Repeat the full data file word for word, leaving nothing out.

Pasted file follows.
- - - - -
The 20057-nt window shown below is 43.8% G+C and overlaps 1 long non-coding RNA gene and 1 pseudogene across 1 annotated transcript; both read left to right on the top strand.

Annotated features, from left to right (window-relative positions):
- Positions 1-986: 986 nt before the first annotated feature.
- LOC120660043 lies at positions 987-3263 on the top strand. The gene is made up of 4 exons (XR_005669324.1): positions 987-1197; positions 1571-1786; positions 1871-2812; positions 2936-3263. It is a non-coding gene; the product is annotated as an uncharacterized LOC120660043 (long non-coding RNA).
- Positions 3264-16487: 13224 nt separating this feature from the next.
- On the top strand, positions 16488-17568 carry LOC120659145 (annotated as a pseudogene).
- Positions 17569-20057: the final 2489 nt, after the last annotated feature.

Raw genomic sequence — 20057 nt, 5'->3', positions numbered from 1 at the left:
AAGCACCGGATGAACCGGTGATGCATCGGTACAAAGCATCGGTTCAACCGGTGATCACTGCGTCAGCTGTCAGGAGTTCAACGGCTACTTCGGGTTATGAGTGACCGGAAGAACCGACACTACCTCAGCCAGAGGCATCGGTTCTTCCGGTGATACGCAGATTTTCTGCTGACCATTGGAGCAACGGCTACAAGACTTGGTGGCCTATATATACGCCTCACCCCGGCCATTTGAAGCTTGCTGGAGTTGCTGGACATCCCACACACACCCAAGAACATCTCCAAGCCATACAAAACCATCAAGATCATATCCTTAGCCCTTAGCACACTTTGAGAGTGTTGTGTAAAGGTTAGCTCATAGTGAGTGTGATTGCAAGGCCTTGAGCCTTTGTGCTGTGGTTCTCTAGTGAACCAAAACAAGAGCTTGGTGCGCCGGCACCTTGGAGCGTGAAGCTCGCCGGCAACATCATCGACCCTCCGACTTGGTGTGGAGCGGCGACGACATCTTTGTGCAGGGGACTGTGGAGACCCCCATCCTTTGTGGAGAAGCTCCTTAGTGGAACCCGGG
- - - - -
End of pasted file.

The 20057-nt window shown below is 43.8% G+C and overlaps 1 long non-coding RNA gene and 1 pseudogene across 1 annotated transcript; both read left to right on the top strand.

Annotated features, from left to right (window-relative positions):
- Positions 1-986: 986 nt before the first annotated feature.
- LOC120660043 lies at positions 987-3263 on the top strand. The gene is made up of 4 exons (XR_005669324.1): positions 987-1197; positions 1571-1786; positions 1871-2812; positions 2936-3263. It is a non-coding gene; the product is annotated as an uncharacterized LOC120660043 (long non-coding RNA).
- Positions 3264-16487: 13224 nt separating this feature from the next.
- On the top strand, positions 16488-17568 carry LOC120659145 (annotated as a pseudogene).
- Positions 17569-20057: the final 2489 nt, after the last annotated feature.

Raw genomic sequence — 20057 nt, 5'->3', positions numbered from 1 at the left:
AAGCACCGGATGAACCGGTGATGCATCGGTACAAAGCATCGGTTCAACCGGTGATCACTGCGTCAGCTGTCAGGAGTTCAACGGCTACTTCGGGTTATGAGTGACCGGAAGAACCGACACTACCTCAGCCAGAGGCATCGGTTCTTCCGGTGATACGCAGATTTTCTGCTGACCATTGGAGCAACGGCTACAAGACTTGGTGGCCTATATATACGCCTCACCCCGGCCATTTGAAGCTTGCTGGAGTTGCTGGACATCCCACACACACCCAAGAACATCTCCAAGCCATACAAAACCATCAAGATCATATCCTTAGCCCTTAGCACACTTTGAGAGTGTTGTGTAAAGGTTAGCTCATAGTGAGTGTGATTGCAAGGCCTTGAGCCTTTGTGCTGTGGTTCTCTAGTGAACCAAAACAAGAGCTTGGTGCGCCGGCACCTTGGAGCGTGAAGCTCGCCGGCAACATCATCGACCCTCCGACTTGGTGTGGAGCGGCGACGACATCTTTGTGCAGGGGACTGTGGAGACCCCCATCCTTTGTGGAGAAGCTCCTTAGTGGAACCCGGG